Hymns to Life
Poets Frank O'Hara and Bill Berkson collaborated on several works in the early '60s, collected for the first time in Hymns of St. Bridget & Other Writings. The pieces include a cycle of poems inspired by a church on New York City's Lower East Side ("My heart is corresponding oddly and with odd things and I/ sometimes wonder if the future holds nothing/ but the Surgical-Dental Co. and Disney/ the light is getting dim and a softness is settling/ over the aluminum appliances and the fire escapes/ and a fresh green paint over my royal flush heart"), prose poetry created for the 1961 New York City Ballet program and a play about a transatlantic flight. (Owl Press [P.O. Box 126, Woodacre, Calif. 94973], $14 paper 86p ISBN 0-9669430-5-8; Mar.)
"Of what avail is life—why sigh and fret,/ When manly hopes are only born to fade?/ Although declared a man, a vassal yet/ By social caste—a crime by heaven made!" writes politician, journalist and poet John Willis Menard in "The Negro's Lament," one of the poems in Lays in Summer Lands. Menard (1838-1893), the first African-American congressman (elected 1868) and a vocal advocate of black civil rights, spent much of his life in Florida, whose landscapes and vernaculars are prominent in his work. Editors Larry Eugene Rivers, history professor at Florida A&M University, University of Tampa English professor Richard Mathews and author Carter Brown Jr. (Laborers in the Vineyard of the Lord) have brought the book back into print for the first time since its initial publication in 1879. (Univ. of Tampa, $24.95 168p ISBN 1-879852-74-8; Mar.).
Two poets—co-founders of Burning Deck press, professors in Brown University's writing program, prolific translators (and spouses to boot)—Keith and Rosmarie Waldrop tell the stories of their writing lives in Ceci n'est pas Keith—Ceci n'est pas Rosmarie. Keith: "With neither great and wonderful actions nor any sense of glory to report, I write this—or maybe it's these—against decay of remembrance." Rosmarie: "Turning a 'Noh' mask slightly downward is known as 'clouding' because the mask takes on a melancholy aspect. 'Light cannot be wrong'.... Still, I circle like a moth until the blinding splendor will exceed the anxiety of wings." Readers will disagree with the first statement, and find the second, along with the book that contains it, luminous. (Burning Deck [SPD, dist.], $10 paper 96p ISBN 1-886224-49-8; Apr.)
An avant-garde '60s filmmaker in the same orbit as Andy Warhol and Jack Smith, Piero Heliczer (1937—1993) has been rediscovered by film enthusiasts—and now poets. A Purchase in the White Botanica: The Collected Poetry of Piero Heliczer spotlights his other, lesser-known artistic endeavor, via the editorship of his friends and fellow poets Gerard Malanga and Anselm Hollo. This anthology of Heliczer's dreamlike, New York School—inspired verse ("much like the zinc patter and flat/ perspective of paris in the lukecool light the/ nude tree man is wormed he loves/ that scrawl of plumbing the small perfectly/ shaped girl walking slowly") collects his previously published books and early undergraduate work, and includes a biographical interview with Heliczer's sister. (Granary, $15.95 paper 151p ISBN 1-887123-57-1; Mar.)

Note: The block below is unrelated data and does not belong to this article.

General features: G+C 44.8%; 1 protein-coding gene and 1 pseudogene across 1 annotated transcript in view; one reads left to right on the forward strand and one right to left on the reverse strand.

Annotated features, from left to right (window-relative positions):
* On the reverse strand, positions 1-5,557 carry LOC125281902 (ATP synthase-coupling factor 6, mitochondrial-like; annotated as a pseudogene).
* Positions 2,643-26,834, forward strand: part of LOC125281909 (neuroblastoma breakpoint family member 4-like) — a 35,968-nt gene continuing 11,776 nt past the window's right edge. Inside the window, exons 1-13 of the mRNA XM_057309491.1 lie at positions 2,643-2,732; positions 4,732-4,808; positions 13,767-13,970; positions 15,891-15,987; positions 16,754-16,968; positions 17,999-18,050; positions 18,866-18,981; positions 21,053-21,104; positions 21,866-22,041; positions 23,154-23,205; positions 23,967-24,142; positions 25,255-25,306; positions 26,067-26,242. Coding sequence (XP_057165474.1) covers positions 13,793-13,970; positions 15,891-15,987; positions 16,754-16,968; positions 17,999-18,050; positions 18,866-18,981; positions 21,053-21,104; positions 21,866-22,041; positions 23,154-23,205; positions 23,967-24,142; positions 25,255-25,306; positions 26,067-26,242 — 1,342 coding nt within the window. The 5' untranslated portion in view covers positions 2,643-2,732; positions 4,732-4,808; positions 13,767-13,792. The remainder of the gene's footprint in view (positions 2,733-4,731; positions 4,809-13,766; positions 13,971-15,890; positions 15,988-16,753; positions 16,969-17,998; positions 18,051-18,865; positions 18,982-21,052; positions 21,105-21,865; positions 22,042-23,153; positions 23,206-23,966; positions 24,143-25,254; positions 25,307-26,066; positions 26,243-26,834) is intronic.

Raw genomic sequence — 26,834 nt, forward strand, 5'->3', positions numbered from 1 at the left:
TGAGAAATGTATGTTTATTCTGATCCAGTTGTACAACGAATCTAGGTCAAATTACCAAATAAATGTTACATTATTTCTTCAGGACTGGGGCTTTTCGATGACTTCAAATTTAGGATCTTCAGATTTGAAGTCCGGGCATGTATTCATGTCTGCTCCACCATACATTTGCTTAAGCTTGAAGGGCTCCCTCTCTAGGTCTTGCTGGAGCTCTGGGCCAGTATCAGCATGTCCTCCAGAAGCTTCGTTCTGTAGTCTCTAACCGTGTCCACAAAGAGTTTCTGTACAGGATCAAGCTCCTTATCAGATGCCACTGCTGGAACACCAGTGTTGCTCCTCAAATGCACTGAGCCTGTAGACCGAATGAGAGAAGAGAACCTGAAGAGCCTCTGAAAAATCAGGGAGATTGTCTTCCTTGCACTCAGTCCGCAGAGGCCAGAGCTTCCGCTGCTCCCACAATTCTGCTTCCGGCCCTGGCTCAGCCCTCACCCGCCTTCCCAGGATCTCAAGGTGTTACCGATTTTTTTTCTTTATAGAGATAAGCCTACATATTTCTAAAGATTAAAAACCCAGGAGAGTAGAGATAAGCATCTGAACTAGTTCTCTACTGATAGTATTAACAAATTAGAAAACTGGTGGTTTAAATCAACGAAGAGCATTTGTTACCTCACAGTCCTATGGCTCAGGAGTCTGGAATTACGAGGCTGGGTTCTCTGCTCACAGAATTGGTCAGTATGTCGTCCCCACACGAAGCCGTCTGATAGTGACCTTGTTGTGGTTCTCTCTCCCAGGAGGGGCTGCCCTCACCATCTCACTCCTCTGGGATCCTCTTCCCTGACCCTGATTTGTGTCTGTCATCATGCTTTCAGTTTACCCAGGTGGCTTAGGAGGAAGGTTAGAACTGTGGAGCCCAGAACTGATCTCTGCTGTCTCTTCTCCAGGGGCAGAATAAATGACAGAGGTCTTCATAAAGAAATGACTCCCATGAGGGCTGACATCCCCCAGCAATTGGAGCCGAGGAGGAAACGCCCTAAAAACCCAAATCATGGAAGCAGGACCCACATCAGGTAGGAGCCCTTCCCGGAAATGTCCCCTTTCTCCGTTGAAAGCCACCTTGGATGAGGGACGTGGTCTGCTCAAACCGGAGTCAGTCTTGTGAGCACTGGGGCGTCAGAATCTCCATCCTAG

As translator and American poet Roger Greenwald (Connecting Flight) explains in his introduction to the bilingual volume North in the World: Selected Poems of Rolf Jacobsen, Jacobsen (1907—1994) was one of the first Norwegians to write in unrhymed free verse, to use colloquial speech and to draw on contemporary urban scenes and experiences. These poems, drawn from throughout Jacobsen's career, frequently take up new technologies and the relationship between nature and the man-made world. "Under the gutter gratings,/ under the moldy stone cellars,/ under the damp roots of avenues with linden trees/ and the parks' lawns:/ The telephone cables' nerve fibers./ The gas pipes' hollow veins./ Sewers." (Univ. of Chicago, $35 354p ISBN 0-226-39035-7; Apr.)
"How crowded the city/ a war has just passed through./ Streets with ruined houses, whole blocks devastated,/ ...now roads widened, trees planted,/ new train station, new flower basin in the garden,/ ...multicolored shirts and dresses, the carefree, the/ loudspeakers blaring out new songs." So poet Y Nhi describes a postwar cityscape in Vietnam. She's one of the writers anthologized in Six Vietnamese Poets., edited by poet Nguyen Ba Chung and Kevin Bowen, director of the William Joiner Center for the Study of War and Social Consequences at the University of Massachusetts, Boston. The volume also showcases the work of Nguyen Khoa Diem, Lam Thi My Da, Nguyen Duc Mau, Xuan Quynh and Pham Tien Duat, all of whom came of age during the American war and offer scenes of Vietnamese life in the last 40 years. (Curbstone, $15.95 paper 272p ISBN 1-880684-76-4; Apr.)
Esteemed Turkish poet Ali Yüce, the author of more than 15 books in his home country, has his first book of English translations with the publication of Voice Lock Puppet. This bilingual collection, translated by Sinan Toprak and Gerry LaFemina, teachers of political science and writing, respectively, at Kirtland Community College in Michigan, features work from throughout Yüce's career. Pastoral odes and surrealist love poems sit side by side with more political pieces. "People, let's share/ our fistfuls of pain, our pockets/ of pride, and our slivers of joy./ We may mold love from anger and grudges/....This is our new land—/ we'll hoist the flag of beauty up our poles." (Orchises Press [P.O. Box 20602, Alexandria, Va. 22320-1602], $14.95 paper 96p ISBN 0-914061-95-X; Mar.)